Like many other cities, Leeds is vulnerable to extreme weather events and a changing climate. This is especially evident in relation to flooding, where Leeds has direct experience of how extreme weather events can impact on its communities, businesses and infrastructure.
A lot has been done to make the city more resilient to these events – with significant investments in flood protection currently nearing completion. But much remains to be done to increase our preparedness, improve our infrastructure, protect our buildings and strengthen the ability of people and communities to adapt.
Leeds Climate Commission will review the wide range of iniatives relating to weather and climate change, advise on the risks that remain and the priority areas for future initiatives. Funding permitting, it will bring different groups together to develop a climate risk assessment and management plan for the city and for vulnerable groups and businesses within it. This climate risk assessment and management plan will be cross-cutting, with a wide range of options for a wide range of groups and sectors in the city identified, evaluated and prioritised.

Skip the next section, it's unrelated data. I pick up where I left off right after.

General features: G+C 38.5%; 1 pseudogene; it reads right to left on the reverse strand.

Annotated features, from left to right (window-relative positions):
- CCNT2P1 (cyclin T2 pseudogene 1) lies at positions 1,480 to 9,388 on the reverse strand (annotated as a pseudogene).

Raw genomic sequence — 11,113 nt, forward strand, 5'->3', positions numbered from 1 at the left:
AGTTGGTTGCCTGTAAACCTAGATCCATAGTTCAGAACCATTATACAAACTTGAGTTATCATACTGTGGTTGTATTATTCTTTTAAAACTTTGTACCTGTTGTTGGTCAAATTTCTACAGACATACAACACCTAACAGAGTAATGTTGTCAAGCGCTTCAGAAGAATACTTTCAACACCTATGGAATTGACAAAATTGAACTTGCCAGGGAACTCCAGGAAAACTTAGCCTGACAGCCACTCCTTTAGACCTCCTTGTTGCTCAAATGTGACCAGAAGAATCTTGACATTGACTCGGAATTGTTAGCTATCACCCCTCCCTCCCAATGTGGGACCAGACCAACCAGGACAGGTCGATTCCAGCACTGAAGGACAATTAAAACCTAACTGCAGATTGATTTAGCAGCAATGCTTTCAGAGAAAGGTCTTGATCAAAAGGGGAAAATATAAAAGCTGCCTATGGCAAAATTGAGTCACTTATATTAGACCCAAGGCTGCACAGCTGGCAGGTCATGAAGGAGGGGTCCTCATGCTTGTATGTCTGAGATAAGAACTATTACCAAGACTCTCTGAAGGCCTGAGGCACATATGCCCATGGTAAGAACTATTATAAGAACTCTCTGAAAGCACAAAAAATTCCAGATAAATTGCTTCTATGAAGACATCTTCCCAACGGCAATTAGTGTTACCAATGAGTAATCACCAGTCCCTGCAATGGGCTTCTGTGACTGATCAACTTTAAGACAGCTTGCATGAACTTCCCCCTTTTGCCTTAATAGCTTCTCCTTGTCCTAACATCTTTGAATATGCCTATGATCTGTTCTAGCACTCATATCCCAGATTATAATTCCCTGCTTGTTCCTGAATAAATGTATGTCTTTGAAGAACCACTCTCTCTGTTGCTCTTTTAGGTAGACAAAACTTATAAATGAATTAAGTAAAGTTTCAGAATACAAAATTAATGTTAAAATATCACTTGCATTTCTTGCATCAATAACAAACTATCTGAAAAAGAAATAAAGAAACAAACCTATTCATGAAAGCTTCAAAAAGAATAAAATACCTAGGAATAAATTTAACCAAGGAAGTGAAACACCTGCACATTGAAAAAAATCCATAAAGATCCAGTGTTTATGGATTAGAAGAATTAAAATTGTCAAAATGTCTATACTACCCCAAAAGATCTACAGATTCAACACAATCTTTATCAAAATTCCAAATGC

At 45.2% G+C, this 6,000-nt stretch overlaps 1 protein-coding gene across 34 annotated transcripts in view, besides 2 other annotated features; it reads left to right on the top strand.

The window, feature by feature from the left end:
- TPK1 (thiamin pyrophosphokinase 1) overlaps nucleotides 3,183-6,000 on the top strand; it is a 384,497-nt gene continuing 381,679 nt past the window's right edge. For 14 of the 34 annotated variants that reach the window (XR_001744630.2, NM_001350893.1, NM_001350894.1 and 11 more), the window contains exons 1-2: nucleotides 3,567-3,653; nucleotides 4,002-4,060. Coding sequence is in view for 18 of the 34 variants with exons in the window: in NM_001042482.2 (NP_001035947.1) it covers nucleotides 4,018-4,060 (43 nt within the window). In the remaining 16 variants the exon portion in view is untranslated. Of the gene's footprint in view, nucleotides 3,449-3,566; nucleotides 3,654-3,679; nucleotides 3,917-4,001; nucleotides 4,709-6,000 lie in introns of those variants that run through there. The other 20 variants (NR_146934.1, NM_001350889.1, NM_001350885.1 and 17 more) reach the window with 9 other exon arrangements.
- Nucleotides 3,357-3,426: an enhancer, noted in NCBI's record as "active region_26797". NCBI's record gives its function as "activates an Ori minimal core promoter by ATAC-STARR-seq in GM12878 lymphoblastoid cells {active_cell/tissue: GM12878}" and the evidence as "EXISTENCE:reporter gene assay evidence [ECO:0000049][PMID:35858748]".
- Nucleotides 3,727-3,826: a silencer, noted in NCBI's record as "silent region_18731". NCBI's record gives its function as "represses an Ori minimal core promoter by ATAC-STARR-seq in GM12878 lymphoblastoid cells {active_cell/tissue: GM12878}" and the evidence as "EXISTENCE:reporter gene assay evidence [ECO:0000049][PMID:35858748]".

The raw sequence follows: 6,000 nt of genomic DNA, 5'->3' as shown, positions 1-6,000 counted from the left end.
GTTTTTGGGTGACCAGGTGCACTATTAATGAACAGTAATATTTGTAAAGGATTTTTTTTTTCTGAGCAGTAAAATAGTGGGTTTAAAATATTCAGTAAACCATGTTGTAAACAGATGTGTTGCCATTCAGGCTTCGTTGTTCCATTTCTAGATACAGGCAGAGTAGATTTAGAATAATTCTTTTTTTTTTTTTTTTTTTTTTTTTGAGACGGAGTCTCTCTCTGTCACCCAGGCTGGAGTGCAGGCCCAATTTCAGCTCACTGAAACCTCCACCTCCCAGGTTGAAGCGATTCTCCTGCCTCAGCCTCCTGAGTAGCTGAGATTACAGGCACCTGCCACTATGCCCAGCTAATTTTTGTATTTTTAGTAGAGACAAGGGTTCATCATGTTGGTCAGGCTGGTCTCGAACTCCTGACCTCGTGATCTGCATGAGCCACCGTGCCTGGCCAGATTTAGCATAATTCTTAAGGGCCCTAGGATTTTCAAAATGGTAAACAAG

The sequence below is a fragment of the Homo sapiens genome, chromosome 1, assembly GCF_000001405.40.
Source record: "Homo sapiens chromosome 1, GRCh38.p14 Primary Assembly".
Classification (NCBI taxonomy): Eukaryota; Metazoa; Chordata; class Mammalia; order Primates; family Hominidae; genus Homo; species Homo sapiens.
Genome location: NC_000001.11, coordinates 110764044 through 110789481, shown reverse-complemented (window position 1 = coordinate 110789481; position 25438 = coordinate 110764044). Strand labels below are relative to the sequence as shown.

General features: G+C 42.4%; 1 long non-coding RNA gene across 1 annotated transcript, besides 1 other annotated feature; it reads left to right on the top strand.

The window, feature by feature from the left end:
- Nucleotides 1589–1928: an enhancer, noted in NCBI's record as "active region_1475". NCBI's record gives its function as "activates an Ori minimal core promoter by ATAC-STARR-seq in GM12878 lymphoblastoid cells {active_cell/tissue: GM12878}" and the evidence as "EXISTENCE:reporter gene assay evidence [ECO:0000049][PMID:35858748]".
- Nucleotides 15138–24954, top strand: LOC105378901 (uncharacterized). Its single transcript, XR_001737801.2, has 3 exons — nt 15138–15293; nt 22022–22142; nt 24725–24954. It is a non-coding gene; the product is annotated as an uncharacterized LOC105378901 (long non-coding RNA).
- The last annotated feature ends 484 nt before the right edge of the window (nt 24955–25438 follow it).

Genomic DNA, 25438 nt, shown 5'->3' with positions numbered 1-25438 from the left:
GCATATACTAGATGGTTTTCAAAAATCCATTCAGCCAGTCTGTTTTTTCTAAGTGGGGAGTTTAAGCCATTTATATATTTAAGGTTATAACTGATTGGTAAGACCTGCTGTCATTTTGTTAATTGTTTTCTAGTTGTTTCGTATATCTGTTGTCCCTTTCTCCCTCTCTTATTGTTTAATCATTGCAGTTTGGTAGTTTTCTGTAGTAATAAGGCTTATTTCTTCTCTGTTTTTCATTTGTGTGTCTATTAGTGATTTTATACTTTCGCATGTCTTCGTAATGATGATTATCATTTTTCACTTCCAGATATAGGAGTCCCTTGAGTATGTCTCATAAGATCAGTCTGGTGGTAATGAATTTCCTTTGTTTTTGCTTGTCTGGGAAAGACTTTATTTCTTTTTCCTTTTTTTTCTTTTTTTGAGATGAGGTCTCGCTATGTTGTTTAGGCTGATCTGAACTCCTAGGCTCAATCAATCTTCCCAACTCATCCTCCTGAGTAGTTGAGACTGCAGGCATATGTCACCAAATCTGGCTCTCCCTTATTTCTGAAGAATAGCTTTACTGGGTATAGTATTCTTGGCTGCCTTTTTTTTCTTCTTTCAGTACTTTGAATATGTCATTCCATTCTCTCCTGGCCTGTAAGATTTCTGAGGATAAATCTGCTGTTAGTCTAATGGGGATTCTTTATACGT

Leeds Climate Commission will also advise on the key steps needed to implement these options. It will strengthen networks, build capacities, celebrate successes, transfer good practice and explore ways of raising the investments needed. It will offer independent advice on different options, track progress over time, and seek to change policy and practice to ensure that Leeds’ potential in this area is realised.
UPDATE: a comprehensive database of Leeds-specific, regional and national climate resilience and adaptation policies, programmes and documents has been compiled by Lauren Fraser and is now published on Data Mill North. Read the documents.
Header image: Simon Vine/Alamy stock photo